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  • Writer's pictureMichael Stewart

How to Spot and Fix Miter Leaks in the Winter

Our professionals at Gutterworks have noticed that the winter is a common time to discover issues with your gutter system. This time of year brings harsher weather conditions that can wreak havoc on your home and its gutter system. Figuring out whether or not there is a problem now is key to making repairs or other plans for future action.


Winter weather can bring lots of precipitation – and colder weather allows the dampness to stick around a lot longer than in the hot days of summer. Your gutters help your home weather wet conditions, and you will be able to tell if your gutter system has deficiencies by looking for leaks. Specifically – the winter is a great time to inspect and look for leaks in your gutter miters.


What is a miter, and what types of miters are there?


When professionals install your gutters, they might create seams by connecting sections of the gutter system along the way. "Miters" connect your gutters at the corners of your roof. These miters allow your gutter system to wrap around your house. Without them, your home would need a downspout at the end of each side of your roof.

There are several styles of miter that your gutter system might have, including box miters, strip miters, hand-tabbed miters, or even unique miters customized for your home.

  • Box miters are pre-manufactured corners that come in one solid piece, designed to affix to the ends of the two guttering runs being joined. Box miters have two seams and need to be attached and sealed on either side where it connects to your gutters.

  • Strip miters allow gutters to line up at a 45-degree angle and cover a single seam where they come together. The strip wraps around the seam created by the two adjoining gutters in the corner and attaches directly to each gutter section at that seam.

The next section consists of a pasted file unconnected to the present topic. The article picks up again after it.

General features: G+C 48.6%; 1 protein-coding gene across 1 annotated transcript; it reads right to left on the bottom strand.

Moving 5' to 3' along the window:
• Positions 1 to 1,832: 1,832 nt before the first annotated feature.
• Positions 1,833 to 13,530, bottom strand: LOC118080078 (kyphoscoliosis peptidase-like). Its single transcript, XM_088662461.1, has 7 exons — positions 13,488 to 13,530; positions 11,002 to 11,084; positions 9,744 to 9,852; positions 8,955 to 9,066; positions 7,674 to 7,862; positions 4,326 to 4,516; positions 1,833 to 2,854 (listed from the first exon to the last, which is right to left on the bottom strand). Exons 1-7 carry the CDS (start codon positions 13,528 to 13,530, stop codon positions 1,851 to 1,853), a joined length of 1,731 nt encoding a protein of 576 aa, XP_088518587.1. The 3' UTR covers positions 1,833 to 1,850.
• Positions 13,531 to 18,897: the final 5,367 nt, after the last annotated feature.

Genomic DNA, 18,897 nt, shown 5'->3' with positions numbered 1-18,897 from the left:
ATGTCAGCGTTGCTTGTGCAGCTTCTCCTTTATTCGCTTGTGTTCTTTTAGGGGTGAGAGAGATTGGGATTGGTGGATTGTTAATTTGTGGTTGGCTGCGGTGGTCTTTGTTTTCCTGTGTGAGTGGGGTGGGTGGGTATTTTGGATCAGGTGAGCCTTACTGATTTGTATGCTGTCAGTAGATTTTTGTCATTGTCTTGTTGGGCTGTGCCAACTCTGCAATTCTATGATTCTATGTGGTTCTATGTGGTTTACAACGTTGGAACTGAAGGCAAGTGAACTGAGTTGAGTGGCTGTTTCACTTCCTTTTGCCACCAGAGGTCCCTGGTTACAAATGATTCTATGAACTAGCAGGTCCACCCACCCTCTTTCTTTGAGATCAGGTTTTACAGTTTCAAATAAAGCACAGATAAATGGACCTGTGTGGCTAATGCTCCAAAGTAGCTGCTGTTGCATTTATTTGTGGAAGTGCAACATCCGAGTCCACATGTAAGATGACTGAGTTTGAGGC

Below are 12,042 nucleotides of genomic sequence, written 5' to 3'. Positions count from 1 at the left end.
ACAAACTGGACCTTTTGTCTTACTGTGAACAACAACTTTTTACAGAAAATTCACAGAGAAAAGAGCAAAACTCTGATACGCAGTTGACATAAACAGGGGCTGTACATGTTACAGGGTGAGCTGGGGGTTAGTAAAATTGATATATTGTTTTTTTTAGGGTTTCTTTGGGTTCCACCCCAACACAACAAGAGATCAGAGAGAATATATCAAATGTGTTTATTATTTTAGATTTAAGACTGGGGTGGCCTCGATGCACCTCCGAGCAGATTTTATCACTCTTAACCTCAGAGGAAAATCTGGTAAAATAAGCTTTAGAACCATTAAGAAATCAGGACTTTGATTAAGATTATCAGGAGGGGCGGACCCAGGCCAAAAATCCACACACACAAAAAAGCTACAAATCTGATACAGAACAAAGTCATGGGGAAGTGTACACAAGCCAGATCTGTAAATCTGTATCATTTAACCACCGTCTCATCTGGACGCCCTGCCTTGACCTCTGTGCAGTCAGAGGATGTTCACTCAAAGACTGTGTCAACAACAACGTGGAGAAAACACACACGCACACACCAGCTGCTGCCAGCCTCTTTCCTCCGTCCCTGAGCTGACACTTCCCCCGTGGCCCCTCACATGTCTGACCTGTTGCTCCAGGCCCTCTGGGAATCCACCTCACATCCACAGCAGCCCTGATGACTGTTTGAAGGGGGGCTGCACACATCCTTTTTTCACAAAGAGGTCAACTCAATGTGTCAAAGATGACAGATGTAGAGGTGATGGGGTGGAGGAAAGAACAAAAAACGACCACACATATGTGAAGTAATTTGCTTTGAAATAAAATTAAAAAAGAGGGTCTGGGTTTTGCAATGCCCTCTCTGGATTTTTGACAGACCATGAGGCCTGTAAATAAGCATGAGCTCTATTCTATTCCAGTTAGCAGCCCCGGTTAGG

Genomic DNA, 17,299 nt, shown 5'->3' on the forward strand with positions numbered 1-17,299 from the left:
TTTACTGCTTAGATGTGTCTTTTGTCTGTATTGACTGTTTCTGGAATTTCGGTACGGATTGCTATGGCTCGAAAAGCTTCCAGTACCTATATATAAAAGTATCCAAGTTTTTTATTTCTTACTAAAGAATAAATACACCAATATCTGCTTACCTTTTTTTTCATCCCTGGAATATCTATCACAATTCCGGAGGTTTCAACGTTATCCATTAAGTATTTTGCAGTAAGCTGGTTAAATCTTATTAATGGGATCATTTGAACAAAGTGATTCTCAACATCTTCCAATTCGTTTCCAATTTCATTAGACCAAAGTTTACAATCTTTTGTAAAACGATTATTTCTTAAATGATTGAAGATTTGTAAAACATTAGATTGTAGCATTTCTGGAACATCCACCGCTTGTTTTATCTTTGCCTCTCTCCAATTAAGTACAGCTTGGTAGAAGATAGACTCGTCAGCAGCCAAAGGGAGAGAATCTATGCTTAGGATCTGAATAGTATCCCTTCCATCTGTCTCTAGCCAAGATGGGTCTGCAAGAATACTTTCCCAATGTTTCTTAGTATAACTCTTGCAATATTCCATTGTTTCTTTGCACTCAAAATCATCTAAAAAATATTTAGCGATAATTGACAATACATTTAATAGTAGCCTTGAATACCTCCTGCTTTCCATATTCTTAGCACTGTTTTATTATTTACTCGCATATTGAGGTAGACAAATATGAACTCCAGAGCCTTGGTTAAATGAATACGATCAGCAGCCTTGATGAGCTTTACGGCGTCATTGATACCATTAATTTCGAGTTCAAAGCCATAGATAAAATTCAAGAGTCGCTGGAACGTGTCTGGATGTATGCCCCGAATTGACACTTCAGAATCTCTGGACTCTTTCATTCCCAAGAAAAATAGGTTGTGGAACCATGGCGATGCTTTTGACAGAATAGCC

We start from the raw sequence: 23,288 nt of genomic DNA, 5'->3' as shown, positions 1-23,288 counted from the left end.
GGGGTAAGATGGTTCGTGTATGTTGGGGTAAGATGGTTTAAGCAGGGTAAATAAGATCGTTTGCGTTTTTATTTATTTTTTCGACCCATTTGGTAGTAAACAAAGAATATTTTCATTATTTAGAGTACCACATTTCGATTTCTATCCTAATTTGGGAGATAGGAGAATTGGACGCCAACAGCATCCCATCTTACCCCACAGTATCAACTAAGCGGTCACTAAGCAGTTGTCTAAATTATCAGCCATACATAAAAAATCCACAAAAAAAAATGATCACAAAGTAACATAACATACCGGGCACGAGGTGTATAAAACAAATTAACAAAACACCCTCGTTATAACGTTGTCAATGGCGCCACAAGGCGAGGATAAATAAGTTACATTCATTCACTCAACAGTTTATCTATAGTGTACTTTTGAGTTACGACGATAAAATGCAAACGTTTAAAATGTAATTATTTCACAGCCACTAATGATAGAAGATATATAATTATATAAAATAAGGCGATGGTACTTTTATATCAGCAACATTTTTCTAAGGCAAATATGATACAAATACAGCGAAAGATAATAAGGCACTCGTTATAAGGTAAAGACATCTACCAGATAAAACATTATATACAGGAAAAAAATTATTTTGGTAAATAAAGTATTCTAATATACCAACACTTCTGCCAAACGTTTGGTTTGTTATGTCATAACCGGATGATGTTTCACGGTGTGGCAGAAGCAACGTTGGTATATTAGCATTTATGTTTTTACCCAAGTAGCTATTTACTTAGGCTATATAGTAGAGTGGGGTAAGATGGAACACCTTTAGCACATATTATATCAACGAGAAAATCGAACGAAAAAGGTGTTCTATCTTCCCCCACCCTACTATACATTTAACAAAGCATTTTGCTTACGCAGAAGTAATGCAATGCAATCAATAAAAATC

• Hand-tabbed miters are very similar to strip miters, except they attach two gutter sections using tabs inside the gutters instead of wrapping a strip around the outside.


None of these miters is entirely seamless, so no matter which type of miter your gutters have, securely sealing the area is vital.


How can you tell you have a problem with your miters?

Just like gutter seams, miters are the most vulnerable areas in your gutter system. The corners of your gutter system see uneven wear because water doesn’t naturally flow around a corner. Because of this, they are the most common location for leaks to occur. Leaks commonly occur because of sealant failure. Typically, sealant can last 1-5 years, but different factors can affect that life span. Another cause could be rust or corrosion, which should be visible on the exterior of your miter, but might also only appear inside. Improper installation may also be a factor, especially if you notice a leak after a recent installation. Finally, damage or general disrepair could be another reason your miter is leaking.


You can usually identify a leak during or right after a rain event by walking around your house and looking for dripping water from the corners of your gutter system. A miter leak will usually be dripping from the bottom of the miter. If your gutter is clogged, your miter could appear to be leaking when, in reality, there is no leak – the clog is just causing overflow, dripping down over the side to the bottom of the gutter.

The winter makes leaks easier to identify for a couple of reasons. First, you can probably see more of your gutter system in the winter: foliage from trees that may be obstructing your view of the gutter system has fallen, leaving bare branches. Second, ice melting will create a continuous flow from a leaky miter, making the leak obvious for longer. Icicles forming on the underside of your gutter are also tell-tale signs that your miter is leaking.

What can you do next?

If you notice a leak in your miter this winter, you should determine whether you can reseal your gutters at the location of the leak or whether you need to look at replacing your gutters or the miter itself. Resealing is typically only an option for gutters under 10 years old, but total replacement is also necessary if your gutter is rusted or otherwise damaged. Evaluating what your leaky miter needs is a job for a professional, and at Gutterworks, we are happy to help you figure out how to best proceed. Give us a call at (304)848-9870 to ask us how we can help you this winter!


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